10 Years, 10 Lessons: Year 8: Enterprise Software is Dead

photo courtesy of Tony the Misfit

photo courtesy of Tony the Misfit

User experience is a necessary organizational capability

Obviously, companies will keep buying software.  But the opportunities for a new SAP or Seibel are few and far between.  I ran a session on this at P-camp 08 last year, and the group was pretty vocal – the traditional software model has to change.  The consumer software market has lifted the bar for expectations for enterprise software: it should be easy to use, offer fast screen response times, constantly improve, and be much, much cheaper.

Customers don’t want:

  • To be sold software by the equivalent of a car salesman that can’t even remember their name after the ink has dried on the contract.
  • Implementation services that focus on the plumbing rather than adoption
  • Training that doesn’t teach them how to fish
  • Non-intuitive user experience
  • To hear that they’ll have to wait a year for the next release to get that desired feature
  • To hear that their infrastructure that is causing poor performance.
  • To hear that they have to upgrade their windows platform, or upgrade to an enterprise version of Oracle to use the software
  • Support that requires them to run a server log to diagnose the problem.
  • Support staff that don’t understand their business.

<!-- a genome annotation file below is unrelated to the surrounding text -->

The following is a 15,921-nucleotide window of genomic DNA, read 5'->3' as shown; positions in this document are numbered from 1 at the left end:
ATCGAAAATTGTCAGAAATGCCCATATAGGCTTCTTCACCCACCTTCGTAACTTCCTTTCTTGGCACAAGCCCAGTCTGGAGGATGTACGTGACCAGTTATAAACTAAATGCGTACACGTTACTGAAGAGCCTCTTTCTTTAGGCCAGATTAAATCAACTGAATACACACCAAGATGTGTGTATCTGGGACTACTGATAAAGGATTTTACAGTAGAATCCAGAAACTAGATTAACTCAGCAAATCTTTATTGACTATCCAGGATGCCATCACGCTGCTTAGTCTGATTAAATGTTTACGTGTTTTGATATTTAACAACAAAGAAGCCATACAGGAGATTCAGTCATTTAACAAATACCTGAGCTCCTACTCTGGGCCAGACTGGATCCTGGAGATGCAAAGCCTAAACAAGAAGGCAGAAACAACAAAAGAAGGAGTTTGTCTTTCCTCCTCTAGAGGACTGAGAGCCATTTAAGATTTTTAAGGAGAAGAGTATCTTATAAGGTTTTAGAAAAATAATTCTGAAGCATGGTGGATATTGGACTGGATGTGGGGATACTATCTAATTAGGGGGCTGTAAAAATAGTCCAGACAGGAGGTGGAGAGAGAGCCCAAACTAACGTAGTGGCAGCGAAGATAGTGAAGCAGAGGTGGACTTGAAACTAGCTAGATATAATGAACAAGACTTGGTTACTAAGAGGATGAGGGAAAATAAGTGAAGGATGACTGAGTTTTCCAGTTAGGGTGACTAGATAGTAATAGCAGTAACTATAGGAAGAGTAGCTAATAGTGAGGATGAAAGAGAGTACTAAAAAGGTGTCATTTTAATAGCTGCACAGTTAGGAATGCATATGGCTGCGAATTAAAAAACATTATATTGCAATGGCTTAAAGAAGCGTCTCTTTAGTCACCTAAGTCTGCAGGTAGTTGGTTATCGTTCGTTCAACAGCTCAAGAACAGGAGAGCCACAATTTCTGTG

• Upgrades that are “free” as part of maintenance but end up costing cost nearly as much as purchase “because” of their customizations and deliver no tangible business value.

Mission critical applications can probably still get away with a poor user experience. Everywhere else the consumer revolution is chipping away at the enterprise software kingdom.  Edge Dynamics won when we had a mission critical application.  As soon as the market changed to a nice-to-have reporting tool, everything we had built became a liability – bad user experience, slow performance, costly upgrades, huge upfront investment, costly upgrades

Key Takeaways: Enterprise software vendors need to stand in their customers shoes and design a “whole product” experience, and total cost of ownership that is significantly better than the alternatives.

Sign Posts: What improvements would customers like to see to your sales process, implementation, training, and support services and to your product? What are the alternatives to your solution?

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